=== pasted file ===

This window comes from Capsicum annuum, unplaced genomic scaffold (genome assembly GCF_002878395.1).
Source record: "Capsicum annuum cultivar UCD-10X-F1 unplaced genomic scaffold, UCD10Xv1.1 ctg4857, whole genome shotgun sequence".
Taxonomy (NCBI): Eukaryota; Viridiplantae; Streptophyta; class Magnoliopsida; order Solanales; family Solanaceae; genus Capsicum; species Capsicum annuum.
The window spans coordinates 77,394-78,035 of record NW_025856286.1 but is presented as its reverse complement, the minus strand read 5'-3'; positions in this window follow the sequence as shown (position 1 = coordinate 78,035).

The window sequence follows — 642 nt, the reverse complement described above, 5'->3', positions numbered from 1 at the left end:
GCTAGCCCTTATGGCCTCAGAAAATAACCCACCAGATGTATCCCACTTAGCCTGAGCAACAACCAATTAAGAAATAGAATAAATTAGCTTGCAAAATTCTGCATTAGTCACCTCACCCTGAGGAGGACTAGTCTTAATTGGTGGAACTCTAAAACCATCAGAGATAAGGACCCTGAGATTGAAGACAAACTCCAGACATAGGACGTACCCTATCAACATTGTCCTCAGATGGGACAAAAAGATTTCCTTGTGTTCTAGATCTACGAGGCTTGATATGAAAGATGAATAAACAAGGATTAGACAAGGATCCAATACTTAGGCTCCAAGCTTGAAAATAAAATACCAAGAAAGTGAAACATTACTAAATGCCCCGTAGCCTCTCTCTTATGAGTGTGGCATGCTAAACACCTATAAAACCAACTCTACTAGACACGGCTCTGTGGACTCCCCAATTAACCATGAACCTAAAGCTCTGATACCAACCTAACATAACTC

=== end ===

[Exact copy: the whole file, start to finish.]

This window comes from Capsicum annuum, unplaced genomic scaffold (genome assembly GCF_002878395.1).
Source record: "Capsicum annuum cultivar UCD-10X-F1 unplaced genomic scaffold, UCD10Xv1.1 ctg4857, whole genome shotgun sequence".
Taxonomy (NCBI): Eukaryota; Viridiplantae; Streptophyta; class Magnoliopsida; order Solanales; family Solanaceae; genus Capsicum; species Capsicum annuum.
The window spans coordinates 77,394-78,035 of record NW_025856286.1 but is presented as its reverse complement, the minus strand read 5'-3'; positions in this window follow the sequence as shown (position 1 = coordinate 78,035).

The window sequence follows — 642 nt, the reverse complement described above, 5'->3', positions numbered from 1 at the left end:
GCTAGCCCTTATGGCCTCAGAAAATAACCCACCAGATGTATCCCACTTAGCCTGAGCAACAACCAATTAAGAAATAGAATAAATTAGCTTGCAAAATTCTGCATTAGTCACCTCACCCTGAGGAGGACTAGTCTTAATTGGTGGAACTCTAAAACCATCAGAGATAAGGACCCTGAGATTGAAGACAAACTCCAGACATAGGACGTACCCTATCAACATTGTCCTCAGATGGGACAAAAAGATTTCCTTGTGTTCTAGATCTACGAGGCTTGATATGAAAGATGAATAAACAAGGATTAGACAAGGATCCAATACTTAGGCTCCAAGCTTGAAAATAAAATACCAAGAAAGTGAAACATTACTAAATGCCCCGTAGCCTCTCTCTTATGAGTGTGGCATGCTAAACACCTATAAAACCAACTCTACTAGACACGGCTCTGTGGACTCCCCAATTAACCATGAACCTAAAGCTCTGATACCAACCTAACATAACTC